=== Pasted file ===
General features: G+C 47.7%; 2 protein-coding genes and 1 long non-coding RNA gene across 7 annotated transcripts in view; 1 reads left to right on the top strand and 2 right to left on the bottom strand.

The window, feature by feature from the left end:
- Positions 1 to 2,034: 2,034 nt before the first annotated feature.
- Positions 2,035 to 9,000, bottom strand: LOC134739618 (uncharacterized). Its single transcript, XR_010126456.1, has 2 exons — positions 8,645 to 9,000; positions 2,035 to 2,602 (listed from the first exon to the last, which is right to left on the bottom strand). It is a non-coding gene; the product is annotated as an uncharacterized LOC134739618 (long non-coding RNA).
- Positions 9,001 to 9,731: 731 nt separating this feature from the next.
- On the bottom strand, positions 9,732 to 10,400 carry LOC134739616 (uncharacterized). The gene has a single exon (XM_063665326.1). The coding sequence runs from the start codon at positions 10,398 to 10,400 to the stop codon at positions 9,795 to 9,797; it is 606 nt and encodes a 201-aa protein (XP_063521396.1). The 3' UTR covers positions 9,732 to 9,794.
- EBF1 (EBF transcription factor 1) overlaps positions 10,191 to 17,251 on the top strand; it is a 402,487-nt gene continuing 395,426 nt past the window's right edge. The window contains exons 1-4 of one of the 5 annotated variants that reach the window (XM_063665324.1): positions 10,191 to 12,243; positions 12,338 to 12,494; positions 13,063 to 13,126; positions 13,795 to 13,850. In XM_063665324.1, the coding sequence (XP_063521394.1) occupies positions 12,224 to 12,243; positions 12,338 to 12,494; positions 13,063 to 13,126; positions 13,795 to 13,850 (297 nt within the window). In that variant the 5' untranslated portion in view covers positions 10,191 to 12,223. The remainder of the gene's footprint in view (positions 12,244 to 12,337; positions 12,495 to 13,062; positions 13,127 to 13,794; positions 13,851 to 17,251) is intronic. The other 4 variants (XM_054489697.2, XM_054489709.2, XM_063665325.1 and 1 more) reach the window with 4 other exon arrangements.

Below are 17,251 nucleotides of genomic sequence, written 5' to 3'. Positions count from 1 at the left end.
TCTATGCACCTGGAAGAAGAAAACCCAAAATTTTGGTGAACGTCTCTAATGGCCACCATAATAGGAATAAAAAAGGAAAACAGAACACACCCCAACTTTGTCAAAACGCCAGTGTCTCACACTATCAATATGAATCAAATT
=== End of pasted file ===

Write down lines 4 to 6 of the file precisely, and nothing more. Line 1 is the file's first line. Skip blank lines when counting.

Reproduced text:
- Positions 2,035 to 9,000, bottom strand: LOC134739618 (uncharacterized). Its single transcript, XR_010126456.1, has 2 exons — positions 8,645 to 9,000; positions 2,035 to 2,602 (listed from the first exon to the last, which is right to left on the bottom strand). It is a non-coding gene; the product is annotated as an uncharacterized LOC134739618 (long non-coding RNA).
- Positions 9,001 to 9,731: 731 nt separating this feature from the next.
- On the bottom strand, positions 9,732 to 10,400 carry LOC134739616 (uncharacterized). The gene has a single exon (XM_063665326.1). The coding sequence runs from the start codon at positions 10,398 to 10,400 to the stop codon at positions 9,795 to 9,797; it is 606 nt and encodes a 201-aa protein (XP_063521396.1). The 3' UTR covers positions 9,732 to 9,794.